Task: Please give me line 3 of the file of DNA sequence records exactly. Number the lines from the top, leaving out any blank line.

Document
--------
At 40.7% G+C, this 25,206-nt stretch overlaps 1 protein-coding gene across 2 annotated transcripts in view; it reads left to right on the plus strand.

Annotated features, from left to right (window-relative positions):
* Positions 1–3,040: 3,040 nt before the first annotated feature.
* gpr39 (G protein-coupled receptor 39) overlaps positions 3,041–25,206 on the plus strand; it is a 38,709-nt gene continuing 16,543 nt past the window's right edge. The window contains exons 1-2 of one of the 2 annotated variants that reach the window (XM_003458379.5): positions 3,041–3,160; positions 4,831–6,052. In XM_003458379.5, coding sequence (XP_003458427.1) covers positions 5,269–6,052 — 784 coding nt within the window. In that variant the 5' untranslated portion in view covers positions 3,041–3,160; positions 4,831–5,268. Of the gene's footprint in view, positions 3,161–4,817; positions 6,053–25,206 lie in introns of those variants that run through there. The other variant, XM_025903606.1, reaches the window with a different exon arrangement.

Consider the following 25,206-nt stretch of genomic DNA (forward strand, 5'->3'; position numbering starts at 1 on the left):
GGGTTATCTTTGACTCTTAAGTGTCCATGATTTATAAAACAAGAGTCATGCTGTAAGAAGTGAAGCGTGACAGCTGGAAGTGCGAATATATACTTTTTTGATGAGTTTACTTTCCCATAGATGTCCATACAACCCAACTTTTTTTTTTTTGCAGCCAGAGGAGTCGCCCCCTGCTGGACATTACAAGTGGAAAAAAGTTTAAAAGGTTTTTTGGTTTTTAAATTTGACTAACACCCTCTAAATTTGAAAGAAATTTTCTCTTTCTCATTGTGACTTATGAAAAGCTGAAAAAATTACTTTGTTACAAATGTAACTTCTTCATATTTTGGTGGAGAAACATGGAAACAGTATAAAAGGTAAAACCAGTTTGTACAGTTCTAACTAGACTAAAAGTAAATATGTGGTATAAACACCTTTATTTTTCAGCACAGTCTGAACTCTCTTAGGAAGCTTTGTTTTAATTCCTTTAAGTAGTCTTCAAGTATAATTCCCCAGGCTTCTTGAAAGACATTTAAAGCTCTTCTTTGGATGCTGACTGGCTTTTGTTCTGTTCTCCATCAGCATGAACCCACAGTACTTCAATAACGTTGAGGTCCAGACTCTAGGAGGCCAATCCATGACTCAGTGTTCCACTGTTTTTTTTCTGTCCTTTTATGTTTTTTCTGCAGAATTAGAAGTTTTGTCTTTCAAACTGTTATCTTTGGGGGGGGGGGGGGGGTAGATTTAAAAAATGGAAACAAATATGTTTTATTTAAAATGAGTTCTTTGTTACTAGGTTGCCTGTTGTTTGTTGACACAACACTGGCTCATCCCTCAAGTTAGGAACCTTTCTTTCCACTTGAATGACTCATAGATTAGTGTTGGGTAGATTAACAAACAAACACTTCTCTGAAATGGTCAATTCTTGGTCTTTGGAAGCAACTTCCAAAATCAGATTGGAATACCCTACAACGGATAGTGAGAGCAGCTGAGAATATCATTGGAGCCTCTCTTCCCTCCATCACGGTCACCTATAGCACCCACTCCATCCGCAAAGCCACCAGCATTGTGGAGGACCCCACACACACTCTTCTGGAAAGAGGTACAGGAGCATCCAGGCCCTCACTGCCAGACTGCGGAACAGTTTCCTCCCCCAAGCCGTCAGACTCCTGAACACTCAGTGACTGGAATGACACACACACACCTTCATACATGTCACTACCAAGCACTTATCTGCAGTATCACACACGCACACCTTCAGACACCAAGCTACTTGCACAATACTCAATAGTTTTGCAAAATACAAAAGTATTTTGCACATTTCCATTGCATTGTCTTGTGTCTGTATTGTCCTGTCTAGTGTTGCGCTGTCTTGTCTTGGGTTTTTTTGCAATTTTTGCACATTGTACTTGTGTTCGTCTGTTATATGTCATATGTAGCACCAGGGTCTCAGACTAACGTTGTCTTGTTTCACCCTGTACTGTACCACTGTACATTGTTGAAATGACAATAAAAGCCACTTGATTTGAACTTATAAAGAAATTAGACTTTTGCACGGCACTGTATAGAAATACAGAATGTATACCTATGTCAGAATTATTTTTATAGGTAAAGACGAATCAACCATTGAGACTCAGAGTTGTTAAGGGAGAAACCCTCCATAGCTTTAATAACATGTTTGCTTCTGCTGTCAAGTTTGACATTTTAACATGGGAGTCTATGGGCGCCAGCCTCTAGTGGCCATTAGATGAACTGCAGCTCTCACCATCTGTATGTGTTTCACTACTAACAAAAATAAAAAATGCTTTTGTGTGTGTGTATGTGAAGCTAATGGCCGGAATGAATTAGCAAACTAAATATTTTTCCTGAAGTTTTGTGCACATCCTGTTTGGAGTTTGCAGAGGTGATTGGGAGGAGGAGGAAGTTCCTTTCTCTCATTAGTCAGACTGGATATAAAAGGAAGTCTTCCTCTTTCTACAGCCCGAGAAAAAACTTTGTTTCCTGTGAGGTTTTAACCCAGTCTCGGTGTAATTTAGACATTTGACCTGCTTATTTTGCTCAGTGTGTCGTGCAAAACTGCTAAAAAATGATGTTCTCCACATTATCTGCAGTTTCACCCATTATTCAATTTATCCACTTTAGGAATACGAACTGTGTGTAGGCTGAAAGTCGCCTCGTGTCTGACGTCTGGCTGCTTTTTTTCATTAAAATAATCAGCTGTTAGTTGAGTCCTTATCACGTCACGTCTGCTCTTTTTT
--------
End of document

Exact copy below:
* Positions 1–3,040: 3,040 nt before the first annotated feature.